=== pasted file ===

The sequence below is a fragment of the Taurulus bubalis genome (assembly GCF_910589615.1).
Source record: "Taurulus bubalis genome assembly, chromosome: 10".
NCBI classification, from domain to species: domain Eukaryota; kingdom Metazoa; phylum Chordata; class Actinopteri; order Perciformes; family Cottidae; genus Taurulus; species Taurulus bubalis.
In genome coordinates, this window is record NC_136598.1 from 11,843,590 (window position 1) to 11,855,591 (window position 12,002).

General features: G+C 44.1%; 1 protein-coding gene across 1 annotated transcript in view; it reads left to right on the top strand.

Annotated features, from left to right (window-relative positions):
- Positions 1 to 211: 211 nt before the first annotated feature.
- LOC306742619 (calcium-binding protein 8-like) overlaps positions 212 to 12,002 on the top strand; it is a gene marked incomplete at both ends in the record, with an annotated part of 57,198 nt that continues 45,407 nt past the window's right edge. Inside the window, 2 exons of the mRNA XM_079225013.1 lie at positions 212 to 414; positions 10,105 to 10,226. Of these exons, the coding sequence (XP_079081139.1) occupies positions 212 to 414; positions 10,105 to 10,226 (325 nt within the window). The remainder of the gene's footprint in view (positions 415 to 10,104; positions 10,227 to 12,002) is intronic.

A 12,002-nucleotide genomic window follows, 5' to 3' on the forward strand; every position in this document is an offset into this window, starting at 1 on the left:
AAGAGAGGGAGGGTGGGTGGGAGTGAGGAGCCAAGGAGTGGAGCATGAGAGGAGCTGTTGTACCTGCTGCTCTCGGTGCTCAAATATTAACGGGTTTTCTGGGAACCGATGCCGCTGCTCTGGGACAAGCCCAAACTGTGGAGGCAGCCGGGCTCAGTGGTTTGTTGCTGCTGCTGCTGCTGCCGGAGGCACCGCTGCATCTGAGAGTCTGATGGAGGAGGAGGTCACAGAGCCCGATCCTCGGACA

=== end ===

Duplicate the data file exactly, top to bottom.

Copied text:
The sequence below is a fragment of the Taurulus bubalis genome (assembly GCF_910589615.1).
Source record: "Taurulus bubalis genome assembly, chromosome: 10".
NCBI classification, from domain to species: domain Eukaryota; kingdom Metazoa; phylum Chordata; class Actinopteri; order Perciformes; family Cottidae; genus Taurulus; species Taurulus bubalis.
In genome coordinates, this window is record NC_136598.1 from 11,843,590 (window position 1) to 11,855,591 (window position 12,002).

General features: G+C 44.1%; 1 protein-coding gene across 1 annotated transcript in view; it reads left to right on the top strand.

Annotated features, from left to right (window-relative positions):
- Positions 1 to 211: 211 nt before the first annotated feature.
- LOC306742619 (calcium-binding protein 8-like) overlaps positions 212 to 12,002 on the top strand; it is a gene marked incomplete at both ends in the record, with an annotated part of 57,198 nt that continues 45,407 nt past the window's right edge. Inside the window, 2 exons of the mRNA XM_079225013.1 lie at positions 212 to 414; positions 10,105 to 10,226. Of these exons, the coding sequence (XP_079081139.1) occupies positions 212 to 414; positions 10,105 to 10,226 (325 nt within the window). The remainder of the gene's footprint in view (positions 415 to 10,104; positions 10,227 to 12,002) is intronic.

A 12,002-nucleotide genomic window follows, 5' to 3' on the forward strand; every position in this document is an offset into this window, starting at 1 on the left:
AAGAGAGGGAGGGTGGGTGGGAGTGAGGAGCCAAGGAGTGGAGCATGAGAGGAGCTGTTGTACCTGCTGCTCTCGGTGCTCAAATATTAACGGGTTTTCTGGGAACCGATGCCGCTGCTCTGGGACAAGCCCAAACTGTGGAGGCAGCCGGGCTCAGTGGTTTGTTGCTGCTGCTGCTGCTGCCGGAGGCACCGCTGCATCTGAGAGTCTGATGGAGGAGGAGGTCACAGAGCCCGATCCTCGGACA